I was recently introduced to a game for the iPhone called “Katamari”. It is a game in which you are represented by an oblong-headed little person, controlling a very adhesive ball. The idea is to roll the ball around various landscapes (apartments, gardens, etc), gathering up pencils, thumbtacks, water bottles, even pets by tilting the phone this way and that. You end up with a giant snowball of household items, then move up in size to picking up people, cars, and larger things in the ball. The object is rolling around getting bigger and bigger. All of this is done in as quickly as possible, and is accompanied by frenetic music.
It is striking how this little game can be a mirror of our lives. We find ourselves rushing from place to place, trying to gather as much stuff as possible. Even when we are not trying to, we seem to end up accumulating more things. Our minds may be sticky like this as well, absorbing all the flotsam and jetsam of media and advertising, human interactions, and work pressures, with thoughts rolling and crashing around when we’re trying to sleep or enjoy a sunset.
Katamari is a fun game, a cute diversion, but no fun at all if we find ourselves living in constant doing mode. And this frenetic energy can even begin to encroach upon other areas of our lives.
MBSR or Mindfulness-Based Stress Reduction is one way to explore the area in between frenetic and sleep. In eight weeks, we practice several forms of mindfulness activities and meditation. By the end, we may have worn a little path to this place that we’ve always known, but may not have experienced in some time: Relaxed alertness.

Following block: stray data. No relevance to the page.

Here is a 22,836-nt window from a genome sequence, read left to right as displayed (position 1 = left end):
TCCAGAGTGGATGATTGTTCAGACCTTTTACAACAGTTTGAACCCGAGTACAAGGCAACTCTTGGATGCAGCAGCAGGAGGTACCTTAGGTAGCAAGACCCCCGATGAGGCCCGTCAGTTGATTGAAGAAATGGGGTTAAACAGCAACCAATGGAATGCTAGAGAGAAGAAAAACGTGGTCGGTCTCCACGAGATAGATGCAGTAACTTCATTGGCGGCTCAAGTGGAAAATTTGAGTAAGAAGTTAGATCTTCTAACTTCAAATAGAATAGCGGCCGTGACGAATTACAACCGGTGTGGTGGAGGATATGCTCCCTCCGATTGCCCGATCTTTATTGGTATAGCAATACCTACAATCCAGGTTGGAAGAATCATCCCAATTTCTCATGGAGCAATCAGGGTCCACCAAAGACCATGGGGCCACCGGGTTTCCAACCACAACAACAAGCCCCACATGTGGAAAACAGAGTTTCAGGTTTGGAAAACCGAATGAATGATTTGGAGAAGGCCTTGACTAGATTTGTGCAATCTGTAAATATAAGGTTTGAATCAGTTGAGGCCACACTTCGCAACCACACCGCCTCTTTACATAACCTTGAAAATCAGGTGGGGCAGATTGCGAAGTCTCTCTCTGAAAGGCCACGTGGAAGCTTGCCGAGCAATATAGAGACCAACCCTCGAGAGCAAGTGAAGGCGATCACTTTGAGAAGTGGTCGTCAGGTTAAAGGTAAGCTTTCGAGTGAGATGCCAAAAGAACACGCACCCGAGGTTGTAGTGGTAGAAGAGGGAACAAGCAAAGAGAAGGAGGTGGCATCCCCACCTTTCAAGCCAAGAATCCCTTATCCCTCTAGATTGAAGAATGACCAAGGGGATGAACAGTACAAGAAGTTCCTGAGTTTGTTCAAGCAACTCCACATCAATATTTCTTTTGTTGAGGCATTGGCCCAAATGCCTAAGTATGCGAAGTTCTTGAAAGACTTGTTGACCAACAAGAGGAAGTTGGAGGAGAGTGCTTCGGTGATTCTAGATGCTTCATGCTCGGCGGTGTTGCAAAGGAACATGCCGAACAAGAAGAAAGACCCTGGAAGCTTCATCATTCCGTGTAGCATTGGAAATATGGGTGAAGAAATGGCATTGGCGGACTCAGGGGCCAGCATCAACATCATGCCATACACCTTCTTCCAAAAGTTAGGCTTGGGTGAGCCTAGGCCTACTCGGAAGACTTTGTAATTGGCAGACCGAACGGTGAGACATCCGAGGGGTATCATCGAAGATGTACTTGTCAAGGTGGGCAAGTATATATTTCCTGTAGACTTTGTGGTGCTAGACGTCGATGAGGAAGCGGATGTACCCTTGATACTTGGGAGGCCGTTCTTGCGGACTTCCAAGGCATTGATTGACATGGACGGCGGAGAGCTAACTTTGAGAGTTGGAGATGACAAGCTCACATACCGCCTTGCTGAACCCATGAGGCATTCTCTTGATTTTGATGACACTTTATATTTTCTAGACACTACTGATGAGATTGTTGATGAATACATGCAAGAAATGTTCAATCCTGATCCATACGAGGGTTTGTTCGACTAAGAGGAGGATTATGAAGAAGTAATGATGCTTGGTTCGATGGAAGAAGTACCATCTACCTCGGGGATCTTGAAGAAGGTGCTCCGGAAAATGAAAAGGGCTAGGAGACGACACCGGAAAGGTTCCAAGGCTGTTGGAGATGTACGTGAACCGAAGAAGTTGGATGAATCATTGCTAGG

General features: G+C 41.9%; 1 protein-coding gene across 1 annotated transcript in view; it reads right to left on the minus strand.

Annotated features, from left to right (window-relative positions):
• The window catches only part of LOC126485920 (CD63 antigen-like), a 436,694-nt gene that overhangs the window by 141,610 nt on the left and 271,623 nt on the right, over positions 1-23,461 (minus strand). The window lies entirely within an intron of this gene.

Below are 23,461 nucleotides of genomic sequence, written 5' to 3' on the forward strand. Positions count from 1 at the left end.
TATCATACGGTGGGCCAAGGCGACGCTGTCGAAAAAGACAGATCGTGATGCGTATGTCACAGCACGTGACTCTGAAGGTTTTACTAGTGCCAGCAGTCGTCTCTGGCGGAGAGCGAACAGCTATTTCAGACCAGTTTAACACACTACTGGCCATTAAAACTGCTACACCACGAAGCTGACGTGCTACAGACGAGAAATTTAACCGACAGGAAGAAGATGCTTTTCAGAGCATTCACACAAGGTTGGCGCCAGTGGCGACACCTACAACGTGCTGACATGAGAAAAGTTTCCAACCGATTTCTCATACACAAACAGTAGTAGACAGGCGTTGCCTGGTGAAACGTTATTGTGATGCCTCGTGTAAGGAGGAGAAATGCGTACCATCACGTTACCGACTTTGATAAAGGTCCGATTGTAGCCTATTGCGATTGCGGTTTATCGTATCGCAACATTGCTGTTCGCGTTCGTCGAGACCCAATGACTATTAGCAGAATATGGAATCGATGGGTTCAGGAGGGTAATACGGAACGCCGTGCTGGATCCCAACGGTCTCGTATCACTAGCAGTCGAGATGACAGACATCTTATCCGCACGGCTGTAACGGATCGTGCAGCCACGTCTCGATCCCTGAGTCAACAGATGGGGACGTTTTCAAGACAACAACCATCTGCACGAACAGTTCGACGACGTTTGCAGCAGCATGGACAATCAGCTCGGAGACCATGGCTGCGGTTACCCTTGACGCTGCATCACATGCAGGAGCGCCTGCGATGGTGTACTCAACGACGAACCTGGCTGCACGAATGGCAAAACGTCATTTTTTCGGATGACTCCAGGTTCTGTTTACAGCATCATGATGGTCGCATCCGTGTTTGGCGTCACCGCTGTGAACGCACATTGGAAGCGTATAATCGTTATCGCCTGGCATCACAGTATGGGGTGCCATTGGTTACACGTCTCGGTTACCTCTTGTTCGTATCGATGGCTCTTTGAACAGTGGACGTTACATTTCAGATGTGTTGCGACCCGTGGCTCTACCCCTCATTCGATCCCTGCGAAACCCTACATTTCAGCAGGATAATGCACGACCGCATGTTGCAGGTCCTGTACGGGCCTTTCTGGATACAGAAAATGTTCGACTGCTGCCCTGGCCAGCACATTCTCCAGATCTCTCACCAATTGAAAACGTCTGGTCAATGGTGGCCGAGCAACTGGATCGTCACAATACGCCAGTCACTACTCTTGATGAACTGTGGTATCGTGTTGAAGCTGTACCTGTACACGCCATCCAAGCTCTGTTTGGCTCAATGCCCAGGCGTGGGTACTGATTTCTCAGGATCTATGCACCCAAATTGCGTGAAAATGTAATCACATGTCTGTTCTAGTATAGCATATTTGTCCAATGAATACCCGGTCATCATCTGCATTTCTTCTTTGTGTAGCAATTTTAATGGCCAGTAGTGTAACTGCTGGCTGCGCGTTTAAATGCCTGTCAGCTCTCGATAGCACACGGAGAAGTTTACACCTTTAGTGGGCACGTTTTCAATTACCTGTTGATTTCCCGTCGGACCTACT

In MBSR we explore what might be an unfamiliar realm; the realm of just being. In doing so, we find a vast counterbalance to all of that doing.
“Most of us need to be given permission to switch from the doing to the being mode, mostly because we have been conditioned since we were little to value doing over being. We were never taught how to work with the being mode or even how to find it. So most of us need a few pointers on how to let go into it.” — Jon Kabat-Zinn
In this we can experience a sense of balance in our lives — the exhale following the inhale. We can experience a sense of wholeness in our lives, appreciating each moment as it is, with no need to add, or accumulate anything.
Registration is now open for the Fall MBSR class. The class runs for 8 weeks on Wednesday evenings from 6:30 – 8:30 pm starting September 21st. The class includes a one-day retreat on Saturday October 29th.
There are two options to attend a required free orientation: Wednesdays from 6:30 – 8 on September 7th and September 14th. This is your invitation to exploring a balanced life.